Linux File System Navigation and Finding Files
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In this lesson, you will learn how to navigate the file system, create folders, and check disk usage on a Linux/Unix system. We will cover essential commands such as
Navigating the File System
pwd (Print Working Directory)
pwd command displays the full path of your current working directory. It helps you identify your current location in the file system.
ls command is used to list the contents of a directory. By default, it displays the names of files and directories in your current directory.
ll command (or
ls -l) provides a detailed listing that includes file permissions, ownership, file size, and modification dates.
cd (Change Directory)
cd command is used to change your current working directory. You can navigate to a specific directory by providing its path as an argument.
find (Find Files and Directories)
find command is used to search for files and directories within a specified location. You can search based on various criteria such as name, type, and modification time.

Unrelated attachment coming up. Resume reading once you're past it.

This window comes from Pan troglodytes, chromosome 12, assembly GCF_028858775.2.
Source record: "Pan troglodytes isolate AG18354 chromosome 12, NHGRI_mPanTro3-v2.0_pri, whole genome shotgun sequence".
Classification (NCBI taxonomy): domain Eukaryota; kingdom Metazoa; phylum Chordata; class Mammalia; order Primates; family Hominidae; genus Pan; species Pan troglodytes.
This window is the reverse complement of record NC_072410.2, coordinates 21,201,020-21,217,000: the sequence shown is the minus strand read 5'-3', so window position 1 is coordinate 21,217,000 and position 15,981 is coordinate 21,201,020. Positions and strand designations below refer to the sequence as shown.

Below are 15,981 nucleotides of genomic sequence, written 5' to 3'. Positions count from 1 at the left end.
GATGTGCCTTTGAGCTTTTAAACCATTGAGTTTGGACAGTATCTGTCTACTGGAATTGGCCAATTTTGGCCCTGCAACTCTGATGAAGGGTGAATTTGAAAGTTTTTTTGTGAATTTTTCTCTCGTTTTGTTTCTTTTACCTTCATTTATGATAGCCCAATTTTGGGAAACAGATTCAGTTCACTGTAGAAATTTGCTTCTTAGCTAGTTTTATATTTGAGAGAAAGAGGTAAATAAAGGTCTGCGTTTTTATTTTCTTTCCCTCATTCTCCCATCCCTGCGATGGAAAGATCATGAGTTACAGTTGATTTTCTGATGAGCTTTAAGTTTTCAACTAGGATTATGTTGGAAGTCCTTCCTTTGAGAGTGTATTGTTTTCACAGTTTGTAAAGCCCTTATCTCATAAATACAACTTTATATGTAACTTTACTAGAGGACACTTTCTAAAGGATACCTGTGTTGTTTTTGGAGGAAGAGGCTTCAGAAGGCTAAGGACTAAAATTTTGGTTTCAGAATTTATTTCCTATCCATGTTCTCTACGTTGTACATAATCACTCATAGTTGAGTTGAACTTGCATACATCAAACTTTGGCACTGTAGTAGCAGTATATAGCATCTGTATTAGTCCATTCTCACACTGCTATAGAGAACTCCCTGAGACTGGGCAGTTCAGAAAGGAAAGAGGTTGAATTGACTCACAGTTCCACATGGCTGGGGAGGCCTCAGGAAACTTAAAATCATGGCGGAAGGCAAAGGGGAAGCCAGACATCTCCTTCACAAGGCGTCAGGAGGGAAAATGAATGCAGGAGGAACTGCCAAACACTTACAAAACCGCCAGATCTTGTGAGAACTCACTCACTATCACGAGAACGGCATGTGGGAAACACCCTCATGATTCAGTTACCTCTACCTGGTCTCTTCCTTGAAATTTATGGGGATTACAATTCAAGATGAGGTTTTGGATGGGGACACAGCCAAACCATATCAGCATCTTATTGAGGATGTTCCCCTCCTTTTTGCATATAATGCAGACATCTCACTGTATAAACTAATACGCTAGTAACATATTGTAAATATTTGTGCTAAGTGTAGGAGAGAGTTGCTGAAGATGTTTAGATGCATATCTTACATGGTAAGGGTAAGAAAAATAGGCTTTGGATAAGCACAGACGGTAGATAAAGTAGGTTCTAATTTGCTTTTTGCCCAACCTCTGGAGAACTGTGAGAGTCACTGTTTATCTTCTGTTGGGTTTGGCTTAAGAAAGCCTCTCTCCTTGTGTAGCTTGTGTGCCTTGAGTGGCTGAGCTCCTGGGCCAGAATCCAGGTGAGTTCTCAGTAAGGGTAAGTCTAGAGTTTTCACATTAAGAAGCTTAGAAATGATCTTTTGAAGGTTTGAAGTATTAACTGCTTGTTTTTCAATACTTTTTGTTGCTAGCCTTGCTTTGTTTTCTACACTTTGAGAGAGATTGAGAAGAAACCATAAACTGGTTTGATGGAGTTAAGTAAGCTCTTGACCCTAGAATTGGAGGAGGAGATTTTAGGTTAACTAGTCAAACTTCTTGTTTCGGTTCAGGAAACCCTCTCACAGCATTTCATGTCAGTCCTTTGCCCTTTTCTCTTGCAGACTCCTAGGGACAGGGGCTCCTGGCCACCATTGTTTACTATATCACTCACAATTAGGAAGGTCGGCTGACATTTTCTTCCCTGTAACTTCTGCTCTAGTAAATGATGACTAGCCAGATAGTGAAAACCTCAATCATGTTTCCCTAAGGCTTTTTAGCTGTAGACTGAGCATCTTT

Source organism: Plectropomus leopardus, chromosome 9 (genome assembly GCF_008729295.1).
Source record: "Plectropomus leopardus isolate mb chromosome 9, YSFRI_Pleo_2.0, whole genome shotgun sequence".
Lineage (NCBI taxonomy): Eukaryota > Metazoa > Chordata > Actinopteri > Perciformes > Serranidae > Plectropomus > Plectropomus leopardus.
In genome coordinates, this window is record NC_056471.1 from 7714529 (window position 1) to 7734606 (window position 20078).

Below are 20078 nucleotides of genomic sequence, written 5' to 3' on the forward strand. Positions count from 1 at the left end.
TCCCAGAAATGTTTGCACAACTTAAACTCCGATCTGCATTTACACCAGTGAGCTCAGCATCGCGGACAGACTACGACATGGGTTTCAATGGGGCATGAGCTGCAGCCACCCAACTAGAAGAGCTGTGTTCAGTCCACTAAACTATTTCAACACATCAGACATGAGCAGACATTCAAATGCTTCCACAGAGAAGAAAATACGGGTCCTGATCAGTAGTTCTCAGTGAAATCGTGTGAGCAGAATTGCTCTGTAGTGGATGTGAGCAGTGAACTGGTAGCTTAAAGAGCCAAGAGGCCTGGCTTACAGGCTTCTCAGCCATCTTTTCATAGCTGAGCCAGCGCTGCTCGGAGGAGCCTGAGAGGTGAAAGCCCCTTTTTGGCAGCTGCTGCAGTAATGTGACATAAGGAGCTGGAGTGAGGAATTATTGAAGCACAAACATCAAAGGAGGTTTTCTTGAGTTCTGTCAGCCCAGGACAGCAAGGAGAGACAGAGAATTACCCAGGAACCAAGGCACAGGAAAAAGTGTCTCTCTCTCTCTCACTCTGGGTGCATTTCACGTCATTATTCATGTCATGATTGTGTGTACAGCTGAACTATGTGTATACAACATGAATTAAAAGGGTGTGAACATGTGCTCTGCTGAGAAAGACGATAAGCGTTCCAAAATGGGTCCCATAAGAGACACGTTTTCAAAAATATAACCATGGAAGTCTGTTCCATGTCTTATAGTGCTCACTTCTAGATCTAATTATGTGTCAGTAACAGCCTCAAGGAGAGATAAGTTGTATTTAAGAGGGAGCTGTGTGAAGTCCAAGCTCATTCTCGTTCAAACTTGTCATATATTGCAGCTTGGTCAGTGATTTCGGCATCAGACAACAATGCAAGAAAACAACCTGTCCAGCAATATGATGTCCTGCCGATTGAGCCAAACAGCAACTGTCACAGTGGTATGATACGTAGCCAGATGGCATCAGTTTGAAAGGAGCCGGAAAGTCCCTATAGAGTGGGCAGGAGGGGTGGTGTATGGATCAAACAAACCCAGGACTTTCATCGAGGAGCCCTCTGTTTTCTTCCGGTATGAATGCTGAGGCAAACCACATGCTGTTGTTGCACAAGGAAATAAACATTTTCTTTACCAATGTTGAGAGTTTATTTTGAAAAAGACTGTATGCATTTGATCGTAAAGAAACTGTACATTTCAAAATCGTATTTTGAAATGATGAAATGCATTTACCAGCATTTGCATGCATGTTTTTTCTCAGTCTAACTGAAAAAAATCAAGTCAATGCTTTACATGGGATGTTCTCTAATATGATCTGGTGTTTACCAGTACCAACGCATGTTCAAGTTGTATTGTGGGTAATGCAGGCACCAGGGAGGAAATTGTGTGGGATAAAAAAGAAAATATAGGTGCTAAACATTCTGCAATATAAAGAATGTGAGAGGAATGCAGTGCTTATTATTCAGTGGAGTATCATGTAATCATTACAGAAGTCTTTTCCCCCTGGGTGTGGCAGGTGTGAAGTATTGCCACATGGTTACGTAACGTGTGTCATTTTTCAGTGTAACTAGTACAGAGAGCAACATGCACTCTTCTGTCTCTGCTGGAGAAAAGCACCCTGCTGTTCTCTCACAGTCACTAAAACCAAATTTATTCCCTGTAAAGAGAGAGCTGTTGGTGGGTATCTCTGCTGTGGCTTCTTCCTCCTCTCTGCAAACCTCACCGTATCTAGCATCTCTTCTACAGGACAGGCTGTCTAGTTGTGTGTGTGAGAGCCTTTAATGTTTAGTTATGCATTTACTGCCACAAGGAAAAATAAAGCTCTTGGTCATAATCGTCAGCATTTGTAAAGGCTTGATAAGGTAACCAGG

find /path/to/search -name "filename"
If your search is returning a ton of permission denied errors, it's because your search includes files or directories for which you do not have permissions. Sometimes, this can cause an issue because the file is located, but it is lost in the output because of all the surrounding permission denied errors. To fix this, you can hide the permission denied errors by redirecting your error output to /dev/null:
find / -name "important.conf" 2>/dev/null
You can learn more about output redirection here.
mkdir (Make Directory)
mkdir command is used to create new directories (folders) in the file system. You provide the directory name as an argument.
rmdir (Remove Directory)
rmdir command is used to remove empty directories from the file system.
Checking Disk Usage
df (Disk Free)
df command displays information about disk space usage on your system, including the capacity, used space, and available space for mounted filesystems.
du (Disk Usage)
du command is used to estimate file and directory space usage. It provides a summary of disk space consumption for a specific location.
du -sh /path/to/directory
This is all we need to cover in this lesson. See you in the next one!
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